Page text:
Author Contributions

Writing—original draft preparation, review and editing, E.R., J.M. and B.D.; literature search and partial draft preparation, B.D. and J.S.-F.; further management and supervision, J.M. and E.R. All authors have read and agreed to the published version of the manuscript.


This research was funded by the Polish Ministry of Science and Higher Education DS 531-T100-D 501-21.

Institutional Review Board Statement

Not applicable.

Informed Consent Statement

Not applicable.

Conflicts of Interest

The authors declare no conflict of interest.


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Figure 1. The specific structure fragment characteristic of Schiff bases, where R1, R2 and R3 are alkyl or (more often) aryl groups. R1 or/and R2 may also be hydrogen atoms.
Figure 1. The specific structure fragment characteristic of Schiff bases, where R1, R2 and R3 are alkyl or (more often) aryl groups. R1 or/and R2 may also be hydrogen atoms.
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Figure 2. Examples of Schiff bases—the imine fragments are framed [12].
Figure 2. Examples of Schiff bases—the imine fragments are framed [12].
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Figure 3. An example of the formation of intra-molecular hydrogen bonds by Schiff bases in keto-enol equilibrium together with resonance structures of the corresponding forms (R and R1 = alkyl groups) [34].
Figure 3. An example of the formation of intra-molecular hydrogen bonds by Schiff bases in keto-enol equilibrium together with resonance structures of the corresponding forms (R and R1 = alkyl groups) [34].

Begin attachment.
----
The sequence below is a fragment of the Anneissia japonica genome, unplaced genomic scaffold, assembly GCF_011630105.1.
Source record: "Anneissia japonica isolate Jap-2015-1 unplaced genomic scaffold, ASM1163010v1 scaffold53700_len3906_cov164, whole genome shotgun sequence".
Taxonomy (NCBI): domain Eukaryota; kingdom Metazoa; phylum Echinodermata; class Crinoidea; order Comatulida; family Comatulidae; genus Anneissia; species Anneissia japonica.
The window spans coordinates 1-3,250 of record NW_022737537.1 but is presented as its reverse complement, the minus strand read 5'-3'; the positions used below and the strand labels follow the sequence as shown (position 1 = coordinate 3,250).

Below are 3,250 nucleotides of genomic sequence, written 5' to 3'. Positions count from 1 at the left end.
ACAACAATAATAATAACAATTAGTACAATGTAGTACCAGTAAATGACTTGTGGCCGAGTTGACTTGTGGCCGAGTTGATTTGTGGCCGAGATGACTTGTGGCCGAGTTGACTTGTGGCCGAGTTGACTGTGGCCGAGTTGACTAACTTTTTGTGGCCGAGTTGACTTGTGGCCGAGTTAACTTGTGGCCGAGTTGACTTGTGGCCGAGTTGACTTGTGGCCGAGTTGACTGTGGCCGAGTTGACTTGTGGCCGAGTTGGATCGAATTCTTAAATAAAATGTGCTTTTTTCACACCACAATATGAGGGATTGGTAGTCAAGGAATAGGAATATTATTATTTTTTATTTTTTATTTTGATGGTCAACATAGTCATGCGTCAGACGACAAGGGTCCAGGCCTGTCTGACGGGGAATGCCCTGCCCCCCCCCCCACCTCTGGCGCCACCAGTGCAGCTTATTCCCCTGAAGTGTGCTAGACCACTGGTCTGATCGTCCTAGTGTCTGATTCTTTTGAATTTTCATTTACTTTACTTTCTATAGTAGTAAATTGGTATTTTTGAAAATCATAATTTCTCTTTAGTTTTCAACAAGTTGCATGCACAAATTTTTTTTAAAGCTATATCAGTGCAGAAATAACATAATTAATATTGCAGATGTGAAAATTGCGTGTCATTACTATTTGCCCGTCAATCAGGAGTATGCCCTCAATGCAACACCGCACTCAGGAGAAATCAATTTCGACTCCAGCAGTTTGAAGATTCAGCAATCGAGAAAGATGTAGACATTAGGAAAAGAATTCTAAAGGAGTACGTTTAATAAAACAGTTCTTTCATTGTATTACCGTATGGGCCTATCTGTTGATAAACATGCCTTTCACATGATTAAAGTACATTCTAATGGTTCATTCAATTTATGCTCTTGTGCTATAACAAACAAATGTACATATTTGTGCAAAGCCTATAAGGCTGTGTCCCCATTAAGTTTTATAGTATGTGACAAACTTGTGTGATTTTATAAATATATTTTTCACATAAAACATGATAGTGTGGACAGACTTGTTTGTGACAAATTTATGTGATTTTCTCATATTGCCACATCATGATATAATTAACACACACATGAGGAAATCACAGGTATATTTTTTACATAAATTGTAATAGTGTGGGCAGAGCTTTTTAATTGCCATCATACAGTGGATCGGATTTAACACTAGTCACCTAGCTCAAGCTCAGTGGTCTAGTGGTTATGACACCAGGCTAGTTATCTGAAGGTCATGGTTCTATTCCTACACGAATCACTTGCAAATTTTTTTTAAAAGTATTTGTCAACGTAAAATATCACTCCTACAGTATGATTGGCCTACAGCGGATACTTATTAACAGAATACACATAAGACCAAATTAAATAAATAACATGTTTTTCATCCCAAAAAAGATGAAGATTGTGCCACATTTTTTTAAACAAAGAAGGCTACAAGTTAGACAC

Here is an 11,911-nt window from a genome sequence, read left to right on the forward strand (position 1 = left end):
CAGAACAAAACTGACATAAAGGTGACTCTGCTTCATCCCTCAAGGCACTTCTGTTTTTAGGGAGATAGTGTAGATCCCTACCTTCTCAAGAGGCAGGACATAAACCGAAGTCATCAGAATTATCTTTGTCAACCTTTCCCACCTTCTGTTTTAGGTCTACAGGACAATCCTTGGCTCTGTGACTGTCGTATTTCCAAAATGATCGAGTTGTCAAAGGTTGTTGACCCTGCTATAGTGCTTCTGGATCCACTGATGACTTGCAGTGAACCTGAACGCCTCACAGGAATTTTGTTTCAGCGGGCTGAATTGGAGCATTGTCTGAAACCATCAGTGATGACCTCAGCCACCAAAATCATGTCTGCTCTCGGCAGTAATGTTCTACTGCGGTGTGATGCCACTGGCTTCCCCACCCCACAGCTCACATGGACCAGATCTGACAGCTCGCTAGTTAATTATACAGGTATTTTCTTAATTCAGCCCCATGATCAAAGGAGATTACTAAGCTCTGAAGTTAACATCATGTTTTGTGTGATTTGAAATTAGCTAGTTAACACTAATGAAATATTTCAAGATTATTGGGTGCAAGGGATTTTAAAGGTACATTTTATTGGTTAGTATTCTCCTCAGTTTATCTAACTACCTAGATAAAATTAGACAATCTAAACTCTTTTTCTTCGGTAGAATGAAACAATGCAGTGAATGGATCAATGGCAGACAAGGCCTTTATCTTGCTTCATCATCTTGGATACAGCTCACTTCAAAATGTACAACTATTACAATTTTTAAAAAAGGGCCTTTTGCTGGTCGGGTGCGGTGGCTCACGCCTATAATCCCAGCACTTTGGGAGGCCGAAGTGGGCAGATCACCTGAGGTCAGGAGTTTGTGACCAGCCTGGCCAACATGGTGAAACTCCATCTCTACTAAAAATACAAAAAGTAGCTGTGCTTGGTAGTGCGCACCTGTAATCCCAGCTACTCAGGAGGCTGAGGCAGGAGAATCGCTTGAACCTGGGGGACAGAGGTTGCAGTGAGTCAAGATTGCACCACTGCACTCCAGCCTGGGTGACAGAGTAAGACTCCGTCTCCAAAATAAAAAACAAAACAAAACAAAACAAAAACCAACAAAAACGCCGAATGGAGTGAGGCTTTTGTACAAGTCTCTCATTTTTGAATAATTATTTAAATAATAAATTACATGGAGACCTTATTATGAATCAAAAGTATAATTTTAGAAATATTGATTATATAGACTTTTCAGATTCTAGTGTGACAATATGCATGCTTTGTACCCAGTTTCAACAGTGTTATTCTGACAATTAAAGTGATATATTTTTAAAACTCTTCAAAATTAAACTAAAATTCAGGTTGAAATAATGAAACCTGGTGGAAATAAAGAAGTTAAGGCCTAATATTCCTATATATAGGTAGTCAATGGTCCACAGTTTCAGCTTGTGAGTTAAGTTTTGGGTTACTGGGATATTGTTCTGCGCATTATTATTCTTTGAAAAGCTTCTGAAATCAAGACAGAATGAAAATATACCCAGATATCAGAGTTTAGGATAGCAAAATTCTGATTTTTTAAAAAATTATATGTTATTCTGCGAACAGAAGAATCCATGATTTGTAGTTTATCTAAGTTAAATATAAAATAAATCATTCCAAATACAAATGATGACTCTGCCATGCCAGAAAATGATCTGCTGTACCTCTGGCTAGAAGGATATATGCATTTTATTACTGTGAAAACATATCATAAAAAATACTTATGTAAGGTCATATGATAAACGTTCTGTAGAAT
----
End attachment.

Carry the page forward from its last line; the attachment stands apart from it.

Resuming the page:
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Figure 4. A moiety characteristic of hydrazides, where R is -C(=O)- or -(O=)S(=O)-.
Figure 4. A moiety characteristic of hydrazides, where R is -C(=O)- or -(O=)S(=O)-.
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Figure 5. The equilibrium of amide-iminol tautomers of carbonyl hydrazides [66].
Figure 5. The equilibrium of amide-iminol tautomers of carbonyl hydrazides [66].
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Figure 6. Nomenclature in Newman’s projection depending on the value of the torsion angle [76].
Figure 6. Nomenclature in Newman’s projection depending on the value of the torsion angle [76].
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Figure 7. Examples of isomeric equilibria of E (left) and Z (right) hydrazides. The Z isomer dominates when the folding of the molecule allows for the formation of multiple hydrogen bonds [64].
Figure 7. Examples of isomeric equilibria of E (left) and Z (right) hydrazides. The Z isomer dominates when the folding of the molecule allows for the formation of multiple hydrogen bonds [64].
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Figure 8. Isonicotinic acid hydrazide (isonidazid).
Figure 8. Isonicotinic acid hydrazide (isonidazid).
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Figure 9. Enzymatic activation of isonidazid or its derivative (where R is H, an alkyl or aryl substituent), resulting in the formation of a hydrazyl and ultimately acyl radical and a diazene derivative [80].
Figure 9. Enzymatic activation of isonidazid or its derivative (where R is H, an alkyl or aryl substituent), resulting in the formation of a hydrazyl and ultimately acyl radical and a diazene derivative [80].